Meridian

Meridian

Flying Solo

Graphic Novel - 2001
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In the floating city of Meridian lives a girl named Sephie. When her father, the Minister of Meridian, dies mysteriously, Sephie receives strange magical powers. Her uncle Ilahn, minister of Calador, takes Sephie under his wing. But when Sephie learns of Ilahn's sinister ambitions, she must escape his grasp, beginning an adventure whose outcome will change the world.
Publisher: Oldsmar, Fla. :, CrossGeneration Comics,, 2001.
ISBN: 9781931484039
1931484031
Characteristics: 191 pages : chiefly color illustrations ; 26 cm.
Alternative Title: Flying solo.
Contents: 1. Flying solo
2. Going to ground
3. Taking the skies
4. Coming home.
Summary: In the floating city of Meridian lives a girl named Sephie. When her father, the Minister of Meridian, dies mysteriously, Sephie receives strange magical powers. Her uncle Ilahn, minister of Calador, takes Sephie under his wing. But when Sephie learns of Ilahn's sinister ambitions, she must escape his grasp, beginning an adventure whose outcome will change the world.
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forbesrachel Jul 28, 2013

Meridian is full of politics like any good fantasy. Selphie learns of how the poor situation of this world has lead people to dark decisions, and they are not as nice as they first seem. She has gained powers from a yet unidentified source and seeks to save her people. These other people make her into a stronger more worldly person; she may start out naive but she learns quickly and will make a strong heroine in the end.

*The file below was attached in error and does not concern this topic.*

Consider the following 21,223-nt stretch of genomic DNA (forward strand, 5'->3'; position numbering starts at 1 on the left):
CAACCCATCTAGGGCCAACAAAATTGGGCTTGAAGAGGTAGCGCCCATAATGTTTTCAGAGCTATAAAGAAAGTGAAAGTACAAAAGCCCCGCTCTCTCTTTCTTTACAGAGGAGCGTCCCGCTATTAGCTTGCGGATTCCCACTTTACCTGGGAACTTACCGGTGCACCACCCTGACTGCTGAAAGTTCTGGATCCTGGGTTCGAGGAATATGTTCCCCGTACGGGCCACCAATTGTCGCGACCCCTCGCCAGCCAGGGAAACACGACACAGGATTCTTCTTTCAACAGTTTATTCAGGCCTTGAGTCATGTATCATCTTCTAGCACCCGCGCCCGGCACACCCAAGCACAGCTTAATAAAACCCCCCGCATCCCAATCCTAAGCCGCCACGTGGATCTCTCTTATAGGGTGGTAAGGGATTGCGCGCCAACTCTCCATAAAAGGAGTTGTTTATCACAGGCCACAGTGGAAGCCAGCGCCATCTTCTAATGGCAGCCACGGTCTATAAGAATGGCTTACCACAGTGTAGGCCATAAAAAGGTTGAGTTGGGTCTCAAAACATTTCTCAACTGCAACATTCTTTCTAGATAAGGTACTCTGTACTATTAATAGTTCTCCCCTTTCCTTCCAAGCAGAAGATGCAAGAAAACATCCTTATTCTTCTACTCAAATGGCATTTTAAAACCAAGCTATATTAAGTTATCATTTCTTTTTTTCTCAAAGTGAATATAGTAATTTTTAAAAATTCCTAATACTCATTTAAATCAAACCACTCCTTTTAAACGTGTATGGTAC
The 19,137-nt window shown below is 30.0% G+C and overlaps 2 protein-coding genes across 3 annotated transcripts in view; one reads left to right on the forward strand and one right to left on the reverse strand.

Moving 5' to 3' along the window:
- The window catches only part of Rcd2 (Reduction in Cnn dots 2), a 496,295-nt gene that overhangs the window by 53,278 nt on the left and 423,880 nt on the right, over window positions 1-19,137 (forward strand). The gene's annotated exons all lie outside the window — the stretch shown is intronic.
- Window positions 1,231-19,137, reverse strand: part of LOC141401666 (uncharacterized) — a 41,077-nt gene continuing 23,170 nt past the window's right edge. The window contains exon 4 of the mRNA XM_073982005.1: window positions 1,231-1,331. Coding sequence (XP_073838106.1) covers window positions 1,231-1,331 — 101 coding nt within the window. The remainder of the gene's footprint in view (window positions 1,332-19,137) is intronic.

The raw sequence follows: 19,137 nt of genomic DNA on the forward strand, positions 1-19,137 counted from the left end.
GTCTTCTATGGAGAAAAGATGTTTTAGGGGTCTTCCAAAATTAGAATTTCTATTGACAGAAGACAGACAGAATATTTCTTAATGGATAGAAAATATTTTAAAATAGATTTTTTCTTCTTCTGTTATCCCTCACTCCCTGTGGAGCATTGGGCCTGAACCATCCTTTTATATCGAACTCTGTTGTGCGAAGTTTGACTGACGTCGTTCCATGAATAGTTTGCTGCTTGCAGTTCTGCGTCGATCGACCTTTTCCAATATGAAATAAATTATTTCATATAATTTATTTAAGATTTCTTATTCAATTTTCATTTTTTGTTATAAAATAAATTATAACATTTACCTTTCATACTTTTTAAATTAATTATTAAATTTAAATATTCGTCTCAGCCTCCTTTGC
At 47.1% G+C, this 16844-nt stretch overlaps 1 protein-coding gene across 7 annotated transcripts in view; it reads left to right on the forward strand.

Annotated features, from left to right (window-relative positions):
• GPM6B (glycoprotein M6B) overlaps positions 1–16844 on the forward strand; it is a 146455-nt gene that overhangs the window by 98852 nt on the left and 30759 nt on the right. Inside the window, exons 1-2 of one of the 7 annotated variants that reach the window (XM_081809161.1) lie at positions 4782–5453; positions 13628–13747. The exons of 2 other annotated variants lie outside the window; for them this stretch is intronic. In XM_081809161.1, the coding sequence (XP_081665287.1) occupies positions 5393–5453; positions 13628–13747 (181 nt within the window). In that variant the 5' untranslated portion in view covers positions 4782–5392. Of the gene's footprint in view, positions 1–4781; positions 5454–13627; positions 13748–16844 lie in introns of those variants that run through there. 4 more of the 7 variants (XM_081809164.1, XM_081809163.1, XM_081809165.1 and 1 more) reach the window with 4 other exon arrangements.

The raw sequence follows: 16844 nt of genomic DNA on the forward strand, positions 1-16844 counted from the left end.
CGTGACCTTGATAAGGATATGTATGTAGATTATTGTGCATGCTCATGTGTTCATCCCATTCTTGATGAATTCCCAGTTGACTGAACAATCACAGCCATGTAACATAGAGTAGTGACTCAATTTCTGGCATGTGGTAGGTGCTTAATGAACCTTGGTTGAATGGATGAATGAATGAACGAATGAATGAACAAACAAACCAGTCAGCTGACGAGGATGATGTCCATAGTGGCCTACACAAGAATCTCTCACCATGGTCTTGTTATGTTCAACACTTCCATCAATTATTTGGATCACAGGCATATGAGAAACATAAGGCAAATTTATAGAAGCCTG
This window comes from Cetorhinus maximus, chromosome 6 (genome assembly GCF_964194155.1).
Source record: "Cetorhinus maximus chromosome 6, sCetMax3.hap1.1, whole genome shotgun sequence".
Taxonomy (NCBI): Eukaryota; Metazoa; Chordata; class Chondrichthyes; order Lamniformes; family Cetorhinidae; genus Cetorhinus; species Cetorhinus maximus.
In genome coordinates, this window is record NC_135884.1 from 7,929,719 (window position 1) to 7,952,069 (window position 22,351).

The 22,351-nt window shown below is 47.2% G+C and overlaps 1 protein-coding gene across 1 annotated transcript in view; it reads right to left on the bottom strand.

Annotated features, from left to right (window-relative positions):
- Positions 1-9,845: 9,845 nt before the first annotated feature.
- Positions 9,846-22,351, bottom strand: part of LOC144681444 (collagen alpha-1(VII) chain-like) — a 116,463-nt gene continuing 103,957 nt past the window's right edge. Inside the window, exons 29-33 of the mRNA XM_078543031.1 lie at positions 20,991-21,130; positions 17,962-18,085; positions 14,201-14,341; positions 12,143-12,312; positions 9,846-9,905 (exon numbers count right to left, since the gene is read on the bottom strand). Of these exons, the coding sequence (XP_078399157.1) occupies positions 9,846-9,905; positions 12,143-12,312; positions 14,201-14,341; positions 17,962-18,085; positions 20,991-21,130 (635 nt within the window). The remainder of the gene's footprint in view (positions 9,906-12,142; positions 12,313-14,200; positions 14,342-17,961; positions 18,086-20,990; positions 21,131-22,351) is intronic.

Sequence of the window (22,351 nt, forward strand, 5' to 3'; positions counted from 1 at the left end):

d
DavidB
Feb 11, 2009

The Short-lived company of Cross-Gen Comics tried to create their own universe of comic-book characters and subsequently a company to compete against DC and Marvel. Perhaps they should have just focused on making good characters and stories. As such, Meridian was just one of many which got buried in the clutter.

Barabara Kesel created a fantastic and imaginative world but it was weighted down by the "Cross-Gen" Universe and their convoluted continuity that stretched over dozens of books. I'm surprised Meridan is remembered at all.

It's a good little story. The art is treat as well because it features some good talent before they made their mark. Joshua Middleton went on to draw the short lived but popular NYX. His pencils barely shine through of Meridian (accept on issue 5 thanks to a different colorist). The series is then taken over by the same Steve McNiven who went on to draw Marvel's Civil War.

But enough about esoteric comic industry chat. It's a good little story with an inspiring heroine that didn't truly get a chance to fly.

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